Rise in Prices for Aluminium, Alumina This Week; Experts Predict Gains to Continue

Rise in Prices for Aluminium, Alumina This Week; Experts Predict Gains to Continue

Prices for aluminium and alumina are turning around this week, according to various reports.

On Monday, spot prices for Japanese aluminum import premiums rose to US$110 to US$115 per metric ton plus London Metal Exchange cash, CIF Japan, as a result of several Japanese traders seeking deliveries after the financial year closes in March. The spot premiums were up from US$105 to US$110 metric ton plus LME cash CIF Japan at closing on Friday.

Prices of spot aluminium may continue at that point, as buyers and producers are meeting in the middle, according to one producer. “There are Japanese buyers eyeing US$105/mt plus LME cash CIF Japan, but there are no sellers. On the other hand, there are some sellers being very bullish, aiming for US$120-US$130 per metric ton plus LME cash CIF Japan. I don’t think numbers above US$115 per metric ton are tradeable,” explained an unnamed producer.

Almost three quarters of Chinese smelters surveyed recently believe that prices of the metal will stabilize this week, according to a survey conducted by the Shanghai Metals Market (SMM). Roughly 71% of the thirty-two smelters surveyed saw SHFE 1603 aluminum to consolidate between CN¥10,600 and CN¥10,800 per metric ton and LME aluminum to range US$1,470 and US$1,490 per metric ton. Another 16% are bullish that LME aluminum will top US$1,490 per metric ton, and SHFE 1603 aluminum is headed above CN¥10,800 per metric ton, due to cuts in production and falling aluminum stocks in China’s major trading markets.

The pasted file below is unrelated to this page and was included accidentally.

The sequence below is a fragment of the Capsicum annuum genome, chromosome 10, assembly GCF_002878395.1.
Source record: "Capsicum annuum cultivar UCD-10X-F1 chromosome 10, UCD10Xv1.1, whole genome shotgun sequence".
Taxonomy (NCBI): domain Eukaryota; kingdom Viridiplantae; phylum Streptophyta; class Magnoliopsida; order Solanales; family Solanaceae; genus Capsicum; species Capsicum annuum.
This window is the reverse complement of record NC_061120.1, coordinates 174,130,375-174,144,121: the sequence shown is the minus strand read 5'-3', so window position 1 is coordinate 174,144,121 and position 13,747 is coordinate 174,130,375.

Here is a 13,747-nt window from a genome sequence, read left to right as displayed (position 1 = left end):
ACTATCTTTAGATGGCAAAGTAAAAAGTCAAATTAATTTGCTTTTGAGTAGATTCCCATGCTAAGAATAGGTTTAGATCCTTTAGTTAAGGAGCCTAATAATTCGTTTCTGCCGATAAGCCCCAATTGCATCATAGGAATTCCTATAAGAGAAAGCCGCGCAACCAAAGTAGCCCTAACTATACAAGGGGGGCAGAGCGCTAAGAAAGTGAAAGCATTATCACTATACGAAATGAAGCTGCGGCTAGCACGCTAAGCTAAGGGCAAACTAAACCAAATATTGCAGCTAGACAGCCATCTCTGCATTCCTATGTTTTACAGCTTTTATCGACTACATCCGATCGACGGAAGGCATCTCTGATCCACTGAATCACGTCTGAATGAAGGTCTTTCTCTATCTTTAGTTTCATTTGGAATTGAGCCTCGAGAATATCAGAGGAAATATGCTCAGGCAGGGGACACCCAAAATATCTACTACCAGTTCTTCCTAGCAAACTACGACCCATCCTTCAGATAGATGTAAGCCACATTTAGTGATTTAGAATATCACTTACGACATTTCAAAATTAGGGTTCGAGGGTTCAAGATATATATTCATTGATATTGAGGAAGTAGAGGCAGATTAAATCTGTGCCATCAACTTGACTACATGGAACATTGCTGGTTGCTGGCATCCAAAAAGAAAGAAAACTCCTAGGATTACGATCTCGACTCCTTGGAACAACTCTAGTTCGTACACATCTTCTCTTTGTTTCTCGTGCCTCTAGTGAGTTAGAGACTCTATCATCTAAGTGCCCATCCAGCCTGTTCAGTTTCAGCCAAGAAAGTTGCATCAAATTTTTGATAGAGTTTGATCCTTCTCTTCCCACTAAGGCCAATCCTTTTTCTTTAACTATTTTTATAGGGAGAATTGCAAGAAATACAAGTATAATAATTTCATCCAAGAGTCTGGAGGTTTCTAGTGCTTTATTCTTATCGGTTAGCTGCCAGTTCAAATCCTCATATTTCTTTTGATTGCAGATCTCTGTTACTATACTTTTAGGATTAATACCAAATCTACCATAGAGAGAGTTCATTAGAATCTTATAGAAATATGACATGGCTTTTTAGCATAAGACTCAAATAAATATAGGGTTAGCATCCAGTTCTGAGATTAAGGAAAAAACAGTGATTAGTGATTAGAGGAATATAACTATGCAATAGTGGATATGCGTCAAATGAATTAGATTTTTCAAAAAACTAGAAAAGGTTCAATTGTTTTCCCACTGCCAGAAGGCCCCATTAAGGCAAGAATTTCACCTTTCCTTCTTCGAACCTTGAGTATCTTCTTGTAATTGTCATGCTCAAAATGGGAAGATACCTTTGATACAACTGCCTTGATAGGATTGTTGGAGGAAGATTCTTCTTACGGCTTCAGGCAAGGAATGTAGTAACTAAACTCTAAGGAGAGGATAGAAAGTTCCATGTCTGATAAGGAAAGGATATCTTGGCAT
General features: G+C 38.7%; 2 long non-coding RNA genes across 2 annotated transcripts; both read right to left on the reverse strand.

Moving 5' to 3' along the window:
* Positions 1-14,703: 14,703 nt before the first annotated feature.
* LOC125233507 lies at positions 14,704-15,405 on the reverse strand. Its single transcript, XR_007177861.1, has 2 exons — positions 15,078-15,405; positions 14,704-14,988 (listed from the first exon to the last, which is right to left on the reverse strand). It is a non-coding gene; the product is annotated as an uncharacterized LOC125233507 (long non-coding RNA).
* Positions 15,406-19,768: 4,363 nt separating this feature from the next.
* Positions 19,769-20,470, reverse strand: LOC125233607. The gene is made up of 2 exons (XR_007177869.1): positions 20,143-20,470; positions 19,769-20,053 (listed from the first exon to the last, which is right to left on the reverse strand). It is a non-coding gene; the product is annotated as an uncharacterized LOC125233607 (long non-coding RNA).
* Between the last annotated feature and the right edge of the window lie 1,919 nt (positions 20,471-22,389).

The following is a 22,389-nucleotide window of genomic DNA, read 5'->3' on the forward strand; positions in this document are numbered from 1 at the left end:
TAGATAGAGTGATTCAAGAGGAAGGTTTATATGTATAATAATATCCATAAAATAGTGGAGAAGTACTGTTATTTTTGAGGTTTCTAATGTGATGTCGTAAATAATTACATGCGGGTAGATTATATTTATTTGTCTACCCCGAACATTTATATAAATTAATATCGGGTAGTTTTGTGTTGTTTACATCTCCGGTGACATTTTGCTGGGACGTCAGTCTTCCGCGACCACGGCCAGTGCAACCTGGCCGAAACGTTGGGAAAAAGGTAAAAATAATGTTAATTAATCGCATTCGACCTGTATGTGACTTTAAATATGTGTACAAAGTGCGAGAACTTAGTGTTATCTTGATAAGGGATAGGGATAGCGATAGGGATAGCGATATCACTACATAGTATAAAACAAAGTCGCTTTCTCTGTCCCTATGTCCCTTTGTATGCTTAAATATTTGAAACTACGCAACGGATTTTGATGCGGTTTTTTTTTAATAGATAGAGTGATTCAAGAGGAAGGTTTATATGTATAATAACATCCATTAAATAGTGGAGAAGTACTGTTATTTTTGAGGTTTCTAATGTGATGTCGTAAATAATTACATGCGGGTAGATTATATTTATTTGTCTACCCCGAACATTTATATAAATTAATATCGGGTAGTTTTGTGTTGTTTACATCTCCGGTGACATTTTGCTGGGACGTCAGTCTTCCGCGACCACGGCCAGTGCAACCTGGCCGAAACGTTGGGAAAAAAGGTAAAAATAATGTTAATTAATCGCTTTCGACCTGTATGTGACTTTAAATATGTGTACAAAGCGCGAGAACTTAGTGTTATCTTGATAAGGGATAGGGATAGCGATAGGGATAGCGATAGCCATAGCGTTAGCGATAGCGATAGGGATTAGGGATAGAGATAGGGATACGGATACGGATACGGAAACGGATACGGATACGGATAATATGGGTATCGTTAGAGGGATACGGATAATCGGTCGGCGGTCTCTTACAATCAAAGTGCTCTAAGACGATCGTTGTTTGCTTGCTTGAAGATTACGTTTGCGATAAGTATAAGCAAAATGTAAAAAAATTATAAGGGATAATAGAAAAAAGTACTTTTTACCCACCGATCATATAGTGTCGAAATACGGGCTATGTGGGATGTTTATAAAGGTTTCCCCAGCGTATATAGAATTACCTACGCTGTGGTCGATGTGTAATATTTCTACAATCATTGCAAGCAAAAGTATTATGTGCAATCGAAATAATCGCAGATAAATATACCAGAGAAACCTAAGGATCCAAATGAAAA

Prices for alumina in Australia are up slightly, as Metal Bulletin’s fob Australia alumina index settled at US$199.52 per metric ton on Friday. That puts the price up from US$198.06 per metric ton the previous week. One producer told Metal Bulletin, “Prices are mainly steady, but there has been a certain amount of recovery,” he said.

The rebound in alumina prices is credited to refinery cuts and disruptions in the supply chain in recent weeks.